Survey: Government IT Workers Prefer Hybrid, Private Clouds
Support for private clouds is stronger in the federal sector, according to a survey sponsored by Quest Software Public Sector.
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Government and public-sector IT professionals think hybrid or private clouds will be a better option for use in their agencies over than next five years than public clouds, a new survey has found.
More than 36% of IT professionals in federal, state, and local governments believe that a hybrid cloud model--some combination of private and public cloud use--will be the best fit for their organizations in the near term, according the recently released study "Pulse on Virtualization and Cloud Computing" (PDF).
Moreover, 28% said they prefer a private cloud, while only 7% thought public clouds were a good idea. Sixteen percent showed interest in a community option, 3% preferred none of the options presented in the survey, and 9% said they didn't know which cloud option would serve their organization best over the next five years.
Quest Software Public Sector, a subsidiary of Quest Software, commissioned the survey, which was conducted by the School of Graduate and Continuing Studies at Norwich University. Norwich is a private military college that is also a National Security Agency and Department of Homeland Security Center of Excellence.
Norwich polled 646 government IT professionals from federal civilian, federal defense, and intelligence agencies, as well as professionals from state, local, and municipal government. State higher-education agency professionals also responded to the survey.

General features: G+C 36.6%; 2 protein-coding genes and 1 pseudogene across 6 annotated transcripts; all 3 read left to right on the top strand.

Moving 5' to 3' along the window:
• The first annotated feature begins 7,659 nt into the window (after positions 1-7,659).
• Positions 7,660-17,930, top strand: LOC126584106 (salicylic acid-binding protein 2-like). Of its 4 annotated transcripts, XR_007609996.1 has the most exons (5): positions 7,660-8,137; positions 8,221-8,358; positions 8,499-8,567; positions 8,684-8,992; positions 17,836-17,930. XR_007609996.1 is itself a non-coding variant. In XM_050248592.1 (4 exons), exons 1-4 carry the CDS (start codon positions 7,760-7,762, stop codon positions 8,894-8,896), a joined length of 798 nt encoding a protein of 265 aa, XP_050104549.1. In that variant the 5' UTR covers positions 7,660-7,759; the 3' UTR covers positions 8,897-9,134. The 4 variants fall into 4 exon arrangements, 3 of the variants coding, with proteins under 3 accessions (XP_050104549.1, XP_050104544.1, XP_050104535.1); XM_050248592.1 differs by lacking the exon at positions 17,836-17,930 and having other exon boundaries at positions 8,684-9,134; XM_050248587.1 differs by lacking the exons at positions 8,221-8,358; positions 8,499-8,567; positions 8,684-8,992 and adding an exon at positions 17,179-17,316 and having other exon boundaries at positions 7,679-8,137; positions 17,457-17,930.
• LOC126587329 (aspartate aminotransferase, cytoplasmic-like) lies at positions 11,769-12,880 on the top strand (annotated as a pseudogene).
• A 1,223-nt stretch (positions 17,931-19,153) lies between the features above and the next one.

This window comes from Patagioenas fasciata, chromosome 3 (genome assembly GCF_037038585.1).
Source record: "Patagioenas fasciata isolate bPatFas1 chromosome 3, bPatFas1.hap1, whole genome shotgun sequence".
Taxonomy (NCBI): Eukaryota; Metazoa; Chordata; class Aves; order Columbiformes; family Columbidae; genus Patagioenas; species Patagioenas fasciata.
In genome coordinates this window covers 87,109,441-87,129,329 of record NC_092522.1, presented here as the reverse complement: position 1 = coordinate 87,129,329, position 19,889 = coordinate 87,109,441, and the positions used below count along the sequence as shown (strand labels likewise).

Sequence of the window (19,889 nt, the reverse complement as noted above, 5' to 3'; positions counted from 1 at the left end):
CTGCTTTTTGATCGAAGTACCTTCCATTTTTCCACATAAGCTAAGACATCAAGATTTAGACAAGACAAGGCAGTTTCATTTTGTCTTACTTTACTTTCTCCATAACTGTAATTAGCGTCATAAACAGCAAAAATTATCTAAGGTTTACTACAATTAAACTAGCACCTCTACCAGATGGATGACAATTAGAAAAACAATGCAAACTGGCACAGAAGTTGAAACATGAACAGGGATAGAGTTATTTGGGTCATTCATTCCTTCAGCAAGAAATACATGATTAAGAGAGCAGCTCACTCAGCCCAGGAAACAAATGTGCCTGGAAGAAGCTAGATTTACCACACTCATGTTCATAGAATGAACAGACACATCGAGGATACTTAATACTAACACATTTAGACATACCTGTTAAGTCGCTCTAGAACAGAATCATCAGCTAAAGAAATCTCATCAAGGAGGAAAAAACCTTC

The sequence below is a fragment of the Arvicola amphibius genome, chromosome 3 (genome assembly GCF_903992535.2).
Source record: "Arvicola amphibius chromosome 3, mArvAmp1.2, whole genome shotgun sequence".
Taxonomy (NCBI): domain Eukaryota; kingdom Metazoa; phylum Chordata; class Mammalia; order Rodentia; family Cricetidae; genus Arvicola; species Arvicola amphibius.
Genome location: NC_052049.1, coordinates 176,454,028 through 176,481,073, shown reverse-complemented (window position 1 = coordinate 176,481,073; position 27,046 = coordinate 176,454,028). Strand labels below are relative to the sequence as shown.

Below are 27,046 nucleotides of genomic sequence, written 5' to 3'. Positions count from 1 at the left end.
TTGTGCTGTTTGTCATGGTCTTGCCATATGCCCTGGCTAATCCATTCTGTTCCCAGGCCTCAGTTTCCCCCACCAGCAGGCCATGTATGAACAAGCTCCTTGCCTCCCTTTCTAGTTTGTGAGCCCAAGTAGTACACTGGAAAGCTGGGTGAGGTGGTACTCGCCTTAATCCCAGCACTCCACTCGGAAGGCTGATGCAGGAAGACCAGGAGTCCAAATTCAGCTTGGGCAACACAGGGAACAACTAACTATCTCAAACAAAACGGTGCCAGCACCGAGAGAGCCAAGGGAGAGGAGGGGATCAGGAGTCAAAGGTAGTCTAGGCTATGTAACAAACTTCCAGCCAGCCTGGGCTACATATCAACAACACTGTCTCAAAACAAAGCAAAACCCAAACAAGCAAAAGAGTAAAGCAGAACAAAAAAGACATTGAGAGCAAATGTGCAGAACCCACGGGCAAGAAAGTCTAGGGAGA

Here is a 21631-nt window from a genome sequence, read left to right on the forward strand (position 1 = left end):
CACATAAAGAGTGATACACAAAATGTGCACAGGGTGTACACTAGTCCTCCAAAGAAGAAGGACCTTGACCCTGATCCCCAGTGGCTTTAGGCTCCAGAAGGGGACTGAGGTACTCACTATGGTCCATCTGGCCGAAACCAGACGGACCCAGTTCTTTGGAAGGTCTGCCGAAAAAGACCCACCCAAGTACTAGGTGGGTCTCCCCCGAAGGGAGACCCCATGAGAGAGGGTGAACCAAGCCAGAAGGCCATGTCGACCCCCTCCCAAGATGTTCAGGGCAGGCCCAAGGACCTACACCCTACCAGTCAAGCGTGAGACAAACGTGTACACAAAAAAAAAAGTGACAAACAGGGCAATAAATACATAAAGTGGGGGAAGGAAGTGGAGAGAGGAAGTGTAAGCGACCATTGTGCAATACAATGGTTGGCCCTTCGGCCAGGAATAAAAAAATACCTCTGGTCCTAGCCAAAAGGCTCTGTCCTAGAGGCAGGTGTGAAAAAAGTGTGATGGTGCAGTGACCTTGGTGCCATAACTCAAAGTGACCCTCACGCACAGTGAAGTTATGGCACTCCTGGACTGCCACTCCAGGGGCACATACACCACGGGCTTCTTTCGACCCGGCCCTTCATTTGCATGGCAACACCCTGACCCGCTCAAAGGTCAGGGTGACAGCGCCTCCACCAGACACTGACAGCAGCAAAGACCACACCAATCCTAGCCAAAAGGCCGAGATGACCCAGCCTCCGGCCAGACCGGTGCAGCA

Not surprisingly, support for private clouds at the federal level was even higher than at the state or local level, with 37 percent of federal IT professionals preferring a private cloud to either a hybrid or public model, according to the survey.
The federal government has high security standards for its networks and has prioritized cybersecurity over the past several years. However, federal agencies so far have chosen both public and private options for their cloud deployments.
The General Services Administration and the Department of Agriculture, for instance, both used public clouds for migrating in-house email to the cloud, whereas the Army is using a private cloud hosted by DISA for its own email migration.
Still, the survey found that vulnerability to security breaches remains the chief barrier to public cloud adoption among government customers, with federal professionals again having more consternation about public clouds.
More than 62% of federal professionals polled were concerned about security versus more than 42% of state and local respondents, according to the survey.
Even as the feds said they preferred private clouds, not many of them thought their organizations would be deploying one themselves. Only 16% said they their organization would set up and operate a private cloud as part of the federal government's cloud-first mandated ordered by U.S. CIO Vivek Kundra in December.
In fact, nearly half of federal IT professionals surveyed, or 48%, weren't sure how their agencies would meet the requirements of the cloud-first policy, according to the survey.
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